Peter Riley (1940 - )



Excavations (2004)


[First published as a book review in Stride Magazine, 2004.]



There are, or were, something like 20,000 Bronze Age round barrows spread across Britain, in particular on chalk upland. Many have been destroyed, and others ruined by optimistic digging for buried treasure, but many too have been carefully excavated, for example by the Victorian archaeologists of the Yorkshire Wolds who supply Peter Riley’s base material. The barrow contents are varied and puzzling, suggesting a complex cultural language. Bodies, body parts and other objects were disposed significantly, yet enigmatically, and have inspired numerous theories. The mounds themselves are (presumably) conclusions of a process, but modern terms that tend to arise, such as “burial”, “ceremony”, “family”, “religion” are all questionably apposite. We don’t know much about what was going on. Riley has some fertile ideas of his own, for example about two polarities (N-S and E-W), or about a funerary “theatre” that waited for corpses. For example, of a huge mound of chalk raised over the body of a one-year-old child:


the incomplete and fragmented utterance of this child’s future. Who happened to die when this tumulus was needed. Or not. Sentry on the ridge-top, facing dawn. And another cold morning spread its grey distances into the thanking heart.

                                                                                                [from 146]


You’ve seen that “Or not” before, of course; it’s been one of the standard moves (along with incomplete and fragmented utterance) by which modern poets have prevented their linguistic play from descending to definition. But here it conveys something more specific, namely a hypothesis: that when this tumulus was needed the child was killed for it.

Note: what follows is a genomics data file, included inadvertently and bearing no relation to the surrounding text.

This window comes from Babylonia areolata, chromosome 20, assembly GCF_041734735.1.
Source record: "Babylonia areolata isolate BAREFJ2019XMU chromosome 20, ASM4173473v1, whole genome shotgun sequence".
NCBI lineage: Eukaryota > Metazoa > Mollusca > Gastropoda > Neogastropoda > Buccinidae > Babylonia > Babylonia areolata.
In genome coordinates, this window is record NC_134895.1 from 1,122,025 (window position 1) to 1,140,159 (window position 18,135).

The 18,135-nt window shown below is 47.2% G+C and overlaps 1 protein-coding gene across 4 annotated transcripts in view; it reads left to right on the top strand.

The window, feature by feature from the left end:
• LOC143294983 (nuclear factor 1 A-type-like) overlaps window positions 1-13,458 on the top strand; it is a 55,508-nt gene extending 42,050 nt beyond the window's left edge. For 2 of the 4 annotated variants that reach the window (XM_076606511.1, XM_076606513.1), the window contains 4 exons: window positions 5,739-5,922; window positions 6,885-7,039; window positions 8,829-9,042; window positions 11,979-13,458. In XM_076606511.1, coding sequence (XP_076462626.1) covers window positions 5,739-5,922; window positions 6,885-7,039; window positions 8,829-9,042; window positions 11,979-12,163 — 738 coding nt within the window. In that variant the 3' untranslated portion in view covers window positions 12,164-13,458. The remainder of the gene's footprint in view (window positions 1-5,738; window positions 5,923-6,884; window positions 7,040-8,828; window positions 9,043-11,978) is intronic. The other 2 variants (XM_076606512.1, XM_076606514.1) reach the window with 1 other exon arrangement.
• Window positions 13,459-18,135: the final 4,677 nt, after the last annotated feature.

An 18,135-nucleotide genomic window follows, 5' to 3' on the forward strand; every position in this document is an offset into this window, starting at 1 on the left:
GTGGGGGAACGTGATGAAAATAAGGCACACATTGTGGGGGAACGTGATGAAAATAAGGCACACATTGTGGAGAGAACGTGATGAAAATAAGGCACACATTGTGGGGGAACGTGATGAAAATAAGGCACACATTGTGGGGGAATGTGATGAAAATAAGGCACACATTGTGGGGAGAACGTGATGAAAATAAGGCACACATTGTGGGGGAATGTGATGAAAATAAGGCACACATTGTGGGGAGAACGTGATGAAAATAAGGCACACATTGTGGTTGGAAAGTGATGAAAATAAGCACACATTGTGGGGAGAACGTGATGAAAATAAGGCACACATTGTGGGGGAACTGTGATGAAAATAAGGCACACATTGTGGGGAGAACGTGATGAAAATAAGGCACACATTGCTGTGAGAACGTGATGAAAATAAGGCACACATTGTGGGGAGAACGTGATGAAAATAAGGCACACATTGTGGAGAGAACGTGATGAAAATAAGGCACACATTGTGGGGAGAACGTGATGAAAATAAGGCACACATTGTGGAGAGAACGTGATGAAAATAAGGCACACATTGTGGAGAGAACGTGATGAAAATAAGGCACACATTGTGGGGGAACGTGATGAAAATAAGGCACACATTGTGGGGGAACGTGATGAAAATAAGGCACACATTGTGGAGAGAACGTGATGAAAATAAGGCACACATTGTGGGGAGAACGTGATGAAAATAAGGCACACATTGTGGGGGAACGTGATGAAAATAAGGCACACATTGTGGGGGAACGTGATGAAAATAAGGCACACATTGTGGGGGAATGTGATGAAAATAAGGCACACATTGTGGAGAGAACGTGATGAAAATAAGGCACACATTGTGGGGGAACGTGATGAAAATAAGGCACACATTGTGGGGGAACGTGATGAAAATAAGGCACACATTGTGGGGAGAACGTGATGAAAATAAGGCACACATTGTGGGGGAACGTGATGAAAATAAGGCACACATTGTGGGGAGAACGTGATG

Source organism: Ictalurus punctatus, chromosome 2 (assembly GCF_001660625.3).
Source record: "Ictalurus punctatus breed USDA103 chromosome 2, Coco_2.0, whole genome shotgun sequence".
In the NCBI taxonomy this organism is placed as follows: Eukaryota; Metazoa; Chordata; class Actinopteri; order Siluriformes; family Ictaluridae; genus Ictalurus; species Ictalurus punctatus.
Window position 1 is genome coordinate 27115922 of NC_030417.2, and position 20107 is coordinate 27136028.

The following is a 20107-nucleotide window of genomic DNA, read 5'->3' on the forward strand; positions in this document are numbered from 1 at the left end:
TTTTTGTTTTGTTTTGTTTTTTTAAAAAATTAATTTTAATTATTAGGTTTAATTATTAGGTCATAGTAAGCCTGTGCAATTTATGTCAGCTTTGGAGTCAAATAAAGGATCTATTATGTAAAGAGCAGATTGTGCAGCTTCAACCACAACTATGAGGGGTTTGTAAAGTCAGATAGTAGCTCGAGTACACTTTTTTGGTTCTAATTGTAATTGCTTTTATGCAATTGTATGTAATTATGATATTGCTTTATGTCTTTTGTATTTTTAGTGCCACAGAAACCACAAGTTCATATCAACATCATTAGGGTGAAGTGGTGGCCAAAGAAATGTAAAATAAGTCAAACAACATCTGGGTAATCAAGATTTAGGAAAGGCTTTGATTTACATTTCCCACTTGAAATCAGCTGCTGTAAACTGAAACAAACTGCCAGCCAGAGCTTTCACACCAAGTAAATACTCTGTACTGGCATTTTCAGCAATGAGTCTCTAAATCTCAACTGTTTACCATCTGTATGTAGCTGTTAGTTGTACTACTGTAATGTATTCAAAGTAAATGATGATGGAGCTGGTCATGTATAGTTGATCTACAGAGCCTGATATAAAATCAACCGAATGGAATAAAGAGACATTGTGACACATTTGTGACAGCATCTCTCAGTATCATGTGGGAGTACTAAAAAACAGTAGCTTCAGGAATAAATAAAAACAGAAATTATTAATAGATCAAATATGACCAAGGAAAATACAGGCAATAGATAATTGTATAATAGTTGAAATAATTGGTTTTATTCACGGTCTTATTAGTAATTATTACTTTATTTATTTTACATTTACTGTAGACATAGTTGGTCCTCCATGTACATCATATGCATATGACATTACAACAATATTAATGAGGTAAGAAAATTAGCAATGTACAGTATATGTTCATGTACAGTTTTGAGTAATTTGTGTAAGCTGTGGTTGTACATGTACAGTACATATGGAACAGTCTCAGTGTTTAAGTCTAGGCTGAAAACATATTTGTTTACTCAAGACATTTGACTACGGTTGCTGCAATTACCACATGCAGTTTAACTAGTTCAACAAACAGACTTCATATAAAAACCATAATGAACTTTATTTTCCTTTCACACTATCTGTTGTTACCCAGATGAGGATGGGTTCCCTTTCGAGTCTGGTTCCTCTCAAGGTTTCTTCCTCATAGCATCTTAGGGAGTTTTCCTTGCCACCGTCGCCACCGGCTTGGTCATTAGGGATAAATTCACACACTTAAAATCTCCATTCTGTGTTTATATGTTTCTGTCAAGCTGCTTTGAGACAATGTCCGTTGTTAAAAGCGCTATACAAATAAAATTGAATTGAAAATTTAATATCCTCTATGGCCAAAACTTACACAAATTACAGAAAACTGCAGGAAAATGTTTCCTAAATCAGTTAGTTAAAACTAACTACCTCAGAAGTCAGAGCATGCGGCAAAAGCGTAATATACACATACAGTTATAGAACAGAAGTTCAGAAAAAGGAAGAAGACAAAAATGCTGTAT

My point in saying all this is that if you want to like poems in a modern idiom but you also like a book that seems to be about something, then you should seriously think about getting hold of this one. Excavations is blatantly content-rich.




Most likely you already own some of Excavations, because Iain Sinclair’s 1996 Conductors of Chaos anthology contained a dozen or so early drafts of the final 181 prose poems. They were pretty astonishing, and some of us have been waiting for the whole book ever since. But in a way this selection made a misleading impression. For example, what looked like wildly fanciful section-numbering turns out to refer soberly to numbered tumuli. I suppose the question does arise whether a dozen of Excavations mightn’t seem just about enough.


Peter Riley is the most Wordsworthian poet of his generation. He is very unlike Wordsworth, and perhaps I could write the obverse of this paragraph, but I’ll write this one first. Like Wordsworth he is intensely serious; the extensive beauty of the writing is not lush, and it steers close to a plain, even prosaic, idiom – but it’s the kind of beauty that keeps its quiet lustre. The fundamental concerns of life and society are never far off. Like Wordsworth his poetry often centres on the ordinary bereavements and tragedies of ordinary people. The adjective “pastoral” occurs at various levels, but not what has been slightingly called “conservative pastoral”. Like Wordsworth he is a poet who, you think, bloody-mindedly knows what he’s doing and expects the world to fit in. No time for the Byrons: “As if corrupt statecraft weren’t the natural result of two centuries of artistic bohemianism” (105). He probably does mean that. Like Wordsworth, the poetry if not the poet is capable of prodigious feats of sobriety, and sometimes the pomposity-warning-light seems to be on the blink. But if Excavations starts to happen for you, you won’t bother much about that.